The Cabinet in principle yesterday approved the draft of “Ansar Battalion Act, 2022” keeping death penalty as the maximum punishment for serious offenses like attempt to revolt, participation or provocation in such conspiracy.
The approval came from the weekly cabinet meeting held with Prime Minister Sheikh Hasina in the chair at her office here.
“If anyone tries to revolt, instigates or participates in conspiracy, the member would face death penalty or life sentence or minimum five-year jail,” said Cabinet Secretary Khandkar Anwarul Islam at a press briefing at Bangladesh Secretariat after the meeting.
As per the draft law, he said, there will be two separate courts – -Summary Ansar Battalion Court and Special Ansar Battalion Court–to try two types of offenses if any member commits.
The summary court will try general crimes and misconduct, while the special court will try serious crimes, he said, adding that there will also be an “Ansar Battalion Appeal Tribunal” under the proposed law.
The cabinet secretary said the maximum punishment for general crimes would be three-year jail.
According to the draft law, any member of the Ansar Battalion can’t be a member of any political or non-political organization.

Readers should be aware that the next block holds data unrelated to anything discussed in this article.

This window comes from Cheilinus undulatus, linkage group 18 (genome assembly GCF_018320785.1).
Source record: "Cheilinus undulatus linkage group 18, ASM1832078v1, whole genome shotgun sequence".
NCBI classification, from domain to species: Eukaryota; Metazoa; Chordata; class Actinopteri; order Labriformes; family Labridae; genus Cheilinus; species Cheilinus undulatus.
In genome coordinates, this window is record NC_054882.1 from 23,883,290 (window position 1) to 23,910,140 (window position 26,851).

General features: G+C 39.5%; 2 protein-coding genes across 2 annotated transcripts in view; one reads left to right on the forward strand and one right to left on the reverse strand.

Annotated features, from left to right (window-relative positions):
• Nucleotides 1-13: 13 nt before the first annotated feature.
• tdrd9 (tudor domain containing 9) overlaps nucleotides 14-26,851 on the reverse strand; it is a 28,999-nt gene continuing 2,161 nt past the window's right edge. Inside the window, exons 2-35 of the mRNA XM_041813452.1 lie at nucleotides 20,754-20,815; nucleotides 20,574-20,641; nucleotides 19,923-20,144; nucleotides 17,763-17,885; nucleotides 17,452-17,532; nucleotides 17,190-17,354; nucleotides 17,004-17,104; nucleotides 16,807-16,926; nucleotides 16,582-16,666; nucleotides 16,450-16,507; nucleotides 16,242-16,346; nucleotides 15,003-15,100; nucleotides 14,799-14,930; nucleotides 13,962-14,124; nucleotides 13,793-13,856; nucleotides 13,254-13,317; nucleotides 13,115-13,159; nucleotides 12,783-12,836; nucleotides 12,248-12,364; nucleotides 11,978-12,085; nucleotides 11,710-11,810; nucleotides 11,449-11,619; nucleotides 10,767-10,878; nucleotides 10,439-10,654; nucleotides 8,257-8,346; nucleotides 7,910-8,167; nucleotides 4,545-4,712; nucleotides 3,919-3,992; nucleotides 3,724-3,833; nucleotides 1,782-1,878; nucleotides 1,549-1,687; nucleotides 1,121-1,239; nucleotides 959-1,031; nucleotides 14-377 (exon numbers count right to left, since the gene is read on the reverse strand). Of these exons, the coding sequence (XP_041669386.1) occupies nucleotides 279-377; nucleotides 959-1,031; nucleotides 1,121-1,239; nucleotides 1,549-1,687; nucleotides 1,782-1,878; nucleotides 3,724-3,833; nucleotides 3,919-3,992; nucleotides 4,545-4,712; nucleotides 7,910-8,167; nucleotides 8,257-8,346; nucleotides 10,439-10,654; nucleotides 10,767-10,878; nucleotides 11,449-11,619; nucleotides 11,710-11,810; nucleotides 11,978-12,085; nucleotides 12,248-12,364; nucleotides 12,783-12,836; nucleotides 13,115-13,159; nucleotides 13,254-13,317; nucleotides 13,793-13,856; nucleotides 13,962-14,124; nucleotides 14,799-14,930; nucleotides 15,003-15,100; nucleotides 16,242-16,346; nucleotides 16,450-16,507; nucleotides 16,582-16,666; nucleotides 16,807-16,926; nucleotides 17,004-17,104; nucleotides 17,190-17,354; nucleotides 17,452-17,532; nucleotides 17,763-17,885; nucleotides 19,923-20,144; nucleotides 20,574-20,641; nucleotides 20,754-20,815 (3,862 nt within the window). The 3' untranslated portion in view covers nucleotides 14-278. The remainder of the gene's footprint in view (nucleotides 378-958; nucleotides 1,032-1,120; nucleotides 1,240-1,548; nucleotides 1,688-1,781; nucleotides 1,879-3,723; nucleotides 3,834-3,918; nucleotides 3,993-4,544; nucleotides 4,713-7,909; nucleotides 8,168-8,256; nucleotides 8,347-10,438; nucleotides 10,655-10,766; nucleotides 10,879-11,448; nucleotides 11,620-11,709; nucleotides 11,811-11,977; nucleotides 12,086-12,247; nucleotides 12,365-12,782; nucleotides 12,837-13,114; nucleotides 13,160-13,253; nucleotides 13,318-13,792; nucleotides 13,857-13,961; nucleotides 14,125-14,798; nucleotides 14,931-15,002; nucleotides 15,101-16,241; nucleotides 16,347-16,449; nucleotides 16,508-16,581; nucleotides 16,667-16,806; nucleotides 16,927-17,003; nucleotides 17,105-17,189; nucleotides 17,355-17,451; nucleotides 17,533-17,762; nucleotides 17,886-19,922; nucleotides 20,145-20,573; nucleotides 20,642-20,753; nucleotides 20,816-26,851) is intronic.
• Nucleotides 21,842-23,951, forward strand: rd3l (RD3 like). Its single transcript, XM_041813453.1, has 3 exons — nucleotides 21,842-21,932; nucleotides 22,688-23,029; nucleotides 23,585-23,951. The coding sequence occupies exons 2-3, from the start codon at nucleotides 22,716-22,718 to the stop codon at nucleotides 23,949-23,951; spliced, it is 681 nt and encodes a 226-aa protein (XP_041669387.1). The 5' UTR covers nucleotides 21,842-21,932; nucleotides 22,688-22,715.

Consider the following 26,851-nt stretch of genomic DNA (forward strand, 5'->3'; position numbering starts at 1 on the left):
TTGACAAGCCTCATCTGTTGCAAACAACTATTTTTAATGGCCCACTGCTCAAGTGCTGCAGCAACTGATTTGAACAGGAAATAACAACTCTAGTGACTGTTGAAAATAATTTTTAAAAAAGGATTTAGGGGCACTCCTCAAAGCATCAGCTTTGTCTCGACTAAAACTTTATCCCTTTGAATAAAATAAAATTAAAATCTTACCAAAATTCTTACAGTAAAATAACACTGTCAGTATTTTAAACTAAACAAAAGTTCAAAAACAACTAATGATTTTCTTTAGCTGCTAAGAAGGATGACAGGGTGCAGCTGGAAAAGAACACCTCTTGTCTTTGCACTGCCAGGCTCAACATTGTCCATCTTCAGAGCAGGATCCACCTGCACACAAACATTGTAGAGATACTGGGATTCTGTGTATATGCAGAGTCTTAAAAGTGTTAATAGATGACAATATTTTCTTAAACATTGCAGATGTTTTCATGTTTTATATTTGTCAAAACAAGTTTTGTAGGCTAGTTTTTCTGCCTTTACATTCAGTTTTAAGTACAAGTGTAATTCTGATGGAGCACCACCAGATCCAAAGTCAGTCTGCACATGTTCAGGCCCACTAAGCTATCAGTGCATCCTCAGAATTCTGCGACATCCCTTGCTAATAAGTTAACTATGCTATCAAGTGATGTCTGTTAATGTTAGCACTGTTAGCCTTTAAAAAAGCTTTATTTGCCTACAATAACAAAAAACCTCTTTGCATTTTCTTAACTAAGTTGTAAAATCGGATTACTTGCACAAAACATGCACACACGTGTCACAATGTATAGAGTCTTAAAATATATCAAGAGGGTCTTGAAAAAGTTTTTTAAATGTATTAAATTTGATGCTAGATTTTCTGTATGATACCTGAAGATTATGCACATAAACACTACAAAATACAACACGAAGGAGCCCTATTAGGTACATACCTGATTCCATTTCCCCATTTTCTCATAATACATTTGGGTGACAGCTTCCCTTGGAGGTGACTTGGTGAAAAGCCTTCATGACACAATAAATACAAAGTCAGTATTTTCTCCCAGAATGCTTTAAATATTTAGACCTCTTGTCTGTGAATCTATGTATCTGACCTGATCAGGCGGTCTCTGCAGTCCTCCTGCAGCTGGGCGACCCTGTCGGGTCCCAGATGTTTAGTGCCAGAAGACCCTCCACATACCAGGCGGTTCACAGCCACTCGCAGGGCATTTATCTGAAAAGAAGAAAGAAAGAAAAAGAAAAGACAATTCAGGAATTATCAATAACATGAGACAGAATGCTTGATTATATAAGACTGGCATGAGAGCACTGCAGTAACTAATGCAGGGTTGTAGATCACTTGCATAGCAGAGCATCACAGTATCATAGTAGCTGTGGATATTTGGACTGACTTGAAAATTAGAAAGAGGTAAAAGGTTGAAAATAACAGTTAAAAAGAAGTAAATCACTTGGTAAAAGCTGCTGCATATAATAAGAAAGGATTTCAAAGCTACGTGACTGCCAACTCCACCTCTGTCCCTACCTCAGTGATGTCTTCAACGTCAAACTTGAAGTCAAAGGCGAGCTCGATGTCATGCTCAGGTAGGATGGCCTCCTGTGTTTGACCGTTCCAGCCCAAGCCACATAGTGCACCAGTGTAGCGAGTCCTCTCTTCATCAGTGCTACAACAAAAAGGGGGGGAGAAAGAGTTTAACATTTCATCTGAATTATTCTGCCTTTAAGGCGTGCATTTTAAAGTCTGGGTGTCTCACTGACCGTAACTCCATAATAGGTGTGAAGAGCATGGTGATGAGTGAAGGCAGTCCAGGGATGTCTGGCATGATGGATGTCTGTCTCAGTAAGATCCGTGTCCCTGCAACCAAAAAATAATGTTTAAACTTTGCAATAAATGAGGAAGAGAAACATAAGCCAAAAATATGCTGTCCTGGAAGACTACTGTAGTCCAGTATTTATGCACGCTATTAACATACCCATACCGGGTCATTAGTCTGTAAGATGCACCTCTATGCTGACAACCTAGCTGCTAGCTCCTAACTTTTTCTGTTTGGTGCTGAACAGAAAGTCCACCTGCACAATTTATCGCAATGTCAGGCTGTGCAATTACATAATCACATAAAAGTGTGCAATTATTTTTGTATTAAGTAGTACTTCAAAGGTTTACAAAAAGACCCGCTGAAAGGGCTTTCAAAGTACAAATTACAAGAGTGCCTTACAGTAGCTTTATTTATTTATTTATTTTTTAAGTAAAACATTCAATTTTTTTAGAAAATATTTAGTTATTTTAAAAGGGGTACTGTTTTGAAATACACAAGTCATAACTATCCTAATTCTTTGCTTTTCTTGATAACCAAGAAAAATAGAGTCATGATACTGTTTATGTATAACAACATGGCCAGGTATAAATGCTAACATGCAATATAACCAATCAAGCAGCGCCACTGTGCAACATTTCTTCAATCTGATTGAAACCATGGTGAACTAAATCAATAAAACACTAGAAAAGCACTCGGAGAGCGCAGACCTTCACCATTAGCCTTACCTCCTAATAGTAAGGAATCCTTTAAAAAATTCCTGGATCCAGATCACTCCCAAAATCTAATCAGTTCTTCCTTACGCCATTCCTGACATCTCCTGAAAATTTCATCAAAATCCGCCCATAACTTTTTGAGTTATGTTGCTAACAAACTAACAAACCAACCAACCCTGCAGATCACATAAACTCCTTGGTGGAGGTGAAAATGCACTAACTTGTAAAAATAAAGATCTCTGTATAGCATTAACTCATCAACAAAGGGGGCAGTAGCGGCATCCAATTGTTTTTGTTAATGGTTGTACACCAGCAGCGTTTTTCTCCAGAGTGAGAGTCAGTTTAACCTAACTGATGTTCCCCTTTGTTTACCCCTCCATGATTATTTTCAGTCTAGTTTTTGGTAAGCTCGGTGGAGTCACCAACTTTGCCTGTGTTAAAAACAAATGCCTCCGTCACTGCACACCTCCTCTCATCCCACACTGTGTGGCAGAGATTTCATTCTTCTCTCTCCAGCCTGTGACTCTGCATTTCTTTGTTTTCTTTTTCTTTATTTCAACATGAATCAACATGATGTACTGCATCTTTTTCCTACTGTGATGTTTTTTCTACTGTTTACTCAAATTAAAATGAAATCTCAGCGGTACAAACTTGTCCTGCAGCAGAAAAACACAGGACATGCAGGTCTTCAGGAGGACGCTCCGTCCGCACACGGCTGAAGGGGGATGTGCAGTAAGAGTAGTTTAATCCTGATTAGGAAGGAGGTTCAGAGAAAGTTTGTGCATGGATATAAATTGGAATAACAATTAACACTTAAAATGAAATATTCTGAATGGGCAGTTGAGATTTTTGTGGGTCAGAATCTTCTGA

The Public Security Division designed a fresh law instead of amending the existing law of 1995 as massive changes are required here, he said.
Besides, the meeting in principle approved the draft of “Mujibnagar University, Meherpur Act, 2022” in a bid to establish another public university in the country.
The special features of the proposed university are that the institution will have business incubator and professional course, said Anwarul Islam.
The cabinet in principle approved the draft of “Agency to Innovate (A2I) Act, 2022” placed by the ICT Division in a bid to have an authority for promotion of ICT-based innovation.
As per the draft law, there will be a 16-member governing body headed by minister or state minister or deputy minister, to run the agency.
The meeting cleared the proposal for ratification of 18 Persistent Organic Pollutants (POPs) adopted under Stockholm Convention on POPs from COP-4 (Conference of the Parties-4) in 2009 to COP-9 in 2019.
The Stockholm Convention on Persistent Organic Pollutants, a global treaty, was adopted in 2001 with a view to safeguard human health and the environment from highly harmful chemicals that persist in the environment and affect the well-being of humans as well as wildlife.